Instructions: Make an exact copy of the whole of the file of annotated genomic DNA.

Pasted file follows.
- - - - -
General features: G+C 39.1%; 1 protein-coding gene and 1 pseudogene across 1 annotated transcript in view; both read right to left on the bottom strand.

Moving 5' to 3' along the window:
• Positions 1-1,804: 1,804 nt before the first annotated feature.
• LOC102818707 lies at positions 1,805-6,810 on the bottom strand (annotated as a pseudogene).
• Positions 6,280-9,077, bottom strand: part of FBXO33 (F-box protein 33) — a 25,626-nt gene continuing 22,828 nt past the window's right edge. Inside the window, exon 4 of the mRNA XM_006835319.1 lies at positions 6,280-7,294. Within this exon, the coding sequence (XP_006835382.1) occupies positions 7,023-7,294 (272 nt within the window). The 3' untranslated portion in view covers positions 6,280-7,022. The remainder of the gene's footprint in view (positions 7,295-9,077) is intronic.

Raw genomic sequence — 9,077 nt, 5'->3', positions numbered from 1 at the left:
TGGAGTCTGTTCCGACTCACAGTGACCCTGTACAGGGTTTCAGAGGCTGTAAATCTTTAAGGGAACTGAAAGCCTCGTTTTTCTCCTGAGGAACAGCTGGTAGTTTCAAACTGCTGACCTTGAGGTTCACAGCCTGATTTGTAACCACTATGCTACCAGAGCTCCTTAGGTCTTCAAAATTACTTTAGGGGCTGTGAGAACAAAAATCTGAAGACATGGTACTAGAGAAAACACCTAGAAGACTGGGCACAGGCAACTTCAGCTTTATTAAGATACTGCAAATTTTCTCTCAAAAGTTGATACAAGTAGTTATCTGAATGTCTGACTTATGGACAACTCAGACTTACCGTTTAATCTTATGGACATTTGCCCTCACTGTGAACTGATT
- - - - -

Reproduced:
General features: G+C 39.1%; 1 protein-coding gene and 1 pseudogene across 1 annotated transcript in view; both read right to left on the bottom strand.

Moving 5' to 3' along the window:
• Positions 1-1,804: 1,804 nt before the first annotated feature.
• LOC102818707 lies at positions 1,805-6,810 on the bottom strand (annotated as a pseudogene).
• Positions 6,280-9,077, bottom strand: part of FBXO33 (F-box protein 33) — a 25,626-nt gene continuing 22,828 nt past the window's right edge. Inside the window, exon 4 of the mRNA XM_006835319.1 lies at positions 6,280-7,294. Within this exon, the coding sequence (XP_006835382.1) occupies positions 7,023-7,294 (272 nt within the window). The 3' untranslated portion in view covers positions 6,280-7,022. The remainder of the gene's footprint in view (positions 7,295-9,077) is intronic.

Raw genomic sequence — 9,077 nt, 5'->3', positions numbered from 1 at the left:
TGGAGTCTGTTCCGACTCACAGTGACCCTGTACAGGGTTTCAGAGGCTGTAAATCTTTAAGGGAACTGAAAGCCTCGTTTTTCTCCTGAGGAACAGCTGGTAGTTTCAAACTGCTGACCTTGAGGTTCACAGCCTGATTTGTAACCACTATGCTACCAGAGCTCCTTAGGTCTTCAAAATTACTTTAGGGGCTGTGAGAACAAAAATCTGAAGACATGGTACTAGAGAAAACACCTAGAAGACTGGGCACAGGCAACTTCAGCTTTATTAAGATACTGCAAATTTTCTCTCAAAAGTTGATACAAGTAGTTATCTGAATGTCTGACTTATGGACAACTCAGACTTACCGTTTAATCTTATGGACATTTGCCCTCACTGTGAACTGATT